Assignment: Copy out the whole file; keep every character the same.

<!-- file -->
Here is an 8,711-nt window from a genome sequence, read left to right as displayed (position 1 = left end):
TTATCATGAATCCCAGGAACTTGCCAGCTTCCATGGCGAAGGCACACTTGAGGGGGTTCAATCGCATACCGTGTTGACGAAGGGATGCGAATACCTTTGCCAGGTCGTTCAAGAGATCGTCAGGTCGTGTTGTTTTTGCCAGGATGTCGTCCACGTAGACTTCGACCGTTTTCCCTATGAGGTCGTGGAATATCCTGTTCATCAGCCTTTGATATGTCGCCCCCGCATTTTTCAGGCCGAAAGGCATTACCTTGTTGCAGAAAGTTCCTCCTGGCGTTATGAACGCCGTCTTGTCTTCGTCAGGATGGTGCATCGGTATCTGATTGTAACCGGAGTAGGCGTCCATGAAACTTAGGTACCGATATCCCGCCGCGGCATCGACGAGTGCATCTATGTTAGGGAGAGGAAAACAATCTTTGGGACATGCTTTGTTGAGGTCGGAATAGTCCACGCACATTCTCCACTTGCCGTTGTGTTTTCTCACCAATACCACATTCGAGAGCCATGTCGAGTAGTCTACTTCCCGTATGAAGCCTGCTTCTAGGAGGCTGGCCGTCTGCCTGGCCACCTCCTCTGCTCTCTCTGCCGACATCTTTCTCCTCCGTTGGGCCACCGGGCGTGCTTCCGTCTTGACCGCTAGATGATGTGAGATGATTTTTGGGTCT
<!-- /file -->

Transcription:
Here is an 8,711-nt window from a genome sequence, read left to right as displayed (position 1 = left end):
TTATCATGAATCCCAGGAACTTGCCAGCTTCCATGGCGAAGGCACACTTGAGGGGGTTCAATCGCATACCGTGTTGACGAAGGGATGCGAATACCTTTGCCAGGTCGTTCAAGAGATCGTCAGGTCGTGTTGTTTTTGCCAGGATGTCGTCCACGTAGACTTCGACCGTTTTCCCTATGAGGTCGTGGAATATCCTGTTCATCAGCCTTTGATATGTCGCCCCCGCATTTTTCAGGCCGAAAGGCATTACCTTGTTGCAGAAAGTTCCTCCTGGCGTTATGAACGCCGTCTTGTCTTCGTCAGGATGGTGCATCGGTATCTGATTGTAACCGGAGTAGGCGTCCATGAAACTTAGGTACCGATATCCCGCCGCGGCATCGACGAGTGCATCTATGTTAGGGAGAGGAAAACAATCTTTGGGACATGCTTTGTTGAGGTCGGAATAGTCCACGCACATTCTCCACTTGCCGTTGTGTTTTCTCACCAATACCACATTCGAGAGCCATGTCGAGTAGTCTACTTCCCGTATGAAGCCTGCTTCTAGGAGGCTGGCCGTCTGCCTGGCCACCTCCTCTGCTCTCTCTGCCGACATCTTTCTCCTCCGTTGGGCCACCGGGCGTGCTTCCGTCTTGACCGCTAGATGATGTGAGATGATTTTTGGGTCT